18. The rating organizations have the best data that you are likely to get (IMHO) regarding the calculations of the hole handicaps (stroke index) for all rated courses/tees. They have their (estimated) expected scores (from each set of tees) for scratch golfers and bogey golfers. And that is precisely the data needed to calculate hole handicaps. Prior to the WHS hole handicaps were really just 'competition things' that did not affect actual scoring or posting. But now they most definitely do affect scoring (for Stableford anyway - something that I wish were used more commonly in the US) and posting. It seems to me to now be something that should be coming from the rating authorities rather than whoever it is that does it now (it varies club to club, at least here in the US). Has this ever been seriously discussed at the USGA/R&A level and what was the general consensus? Thanks. dave
  19. Thanks. I not aware of that change and did not realize that under preferred lies (per the model rule) that, assuming no one ball limitation is in place, that I could hit my distance ball off the tee and swap it out for my spinny Pro V1 around the green (assuming that I can keep it in the short grass). I am quite surprised to learn that. FWIW, I am not in favor of allowing that particular action. dave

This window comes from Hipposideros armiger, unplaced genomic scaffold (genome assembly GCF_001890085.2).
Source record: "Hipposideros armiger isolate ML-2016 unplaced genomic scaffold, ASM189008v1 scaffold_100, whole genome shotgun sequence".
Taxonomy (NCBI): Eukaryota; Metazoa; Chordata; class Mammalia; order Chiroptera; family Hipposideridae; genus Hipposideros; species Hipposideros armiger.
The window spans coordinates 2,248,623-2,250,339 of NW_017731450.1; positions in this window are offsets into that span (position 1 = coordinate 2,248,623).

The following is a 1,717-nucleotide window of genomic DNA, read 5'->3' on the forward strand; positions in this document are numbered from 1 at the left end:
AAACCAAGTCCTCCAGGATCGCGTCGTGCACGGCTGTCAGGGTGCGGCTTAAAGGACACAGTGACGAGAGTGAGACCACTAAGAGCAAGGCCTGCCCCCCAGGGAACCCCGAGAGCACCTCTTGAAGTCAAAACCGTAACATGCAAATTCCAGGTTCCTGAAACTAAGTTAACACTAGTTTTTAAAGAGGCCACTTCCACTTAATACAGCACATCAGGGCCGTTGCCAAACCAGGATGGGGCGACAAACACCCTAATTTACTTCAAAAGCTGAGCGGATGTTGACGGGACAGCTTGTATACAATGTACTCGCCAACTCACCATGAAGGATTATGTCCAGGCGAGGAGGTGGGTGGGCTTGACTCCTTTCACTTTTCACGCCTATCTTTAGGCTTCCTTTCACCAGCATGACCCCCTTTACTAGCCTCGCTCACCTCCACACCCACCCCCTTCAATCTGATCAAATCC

20. I have read the thread but my wording was careless. I changed that. dave
  21. It is interesting that the link provided by @davep043 states that simplification is the primary reason for allowing substitution any time that you are taking relief. The change suggested (syntax error - should have said 'referenced') by @Mr. Bean certainly does not introduce any complexity and you could argue that any time the ball is lifted is somewhat simpler than any time you are taking relief. You would need to at least modify the model local rule for 'winter rules' (I assume that no one is advocating choosing the best ball to use for almost every shot). And I wonder if there are some other surprises lurking in there somewhere. dave
  22. It seems to me that @Golferpaulwants to add another exception (that does not currently exist) in the cause of simplification. Or maybe there is something in his thinking that I don't understand. dave
  23. This is a rules group so discussions such as this are certainly well within 'the reasonable bounds of discourse'. But wouldn't it be nice if issues such as this one were typical of the problems that you see in the 'quality' of scores posted for handicap in the US. dave
  24. A spontaneous statement from a playing partner earlier today (after a chunked pitch shot, IIRC). I have got to find a less stressful game. Maybe I will try mixed martial arts. He was having a bad day, BTW. dave
  25. The solution may be in that concept, but those potential waste areas are everywhere. And most rational folks, I think, would see some of 'those areas' as being honest bunkers. So now rather than defining boundaries you are left with defining which areas fall in which category. The USGA seems to have dealt with this effectively in 2014. There are a number of higher level competitions held on this course and I don't know how they deal with this. dave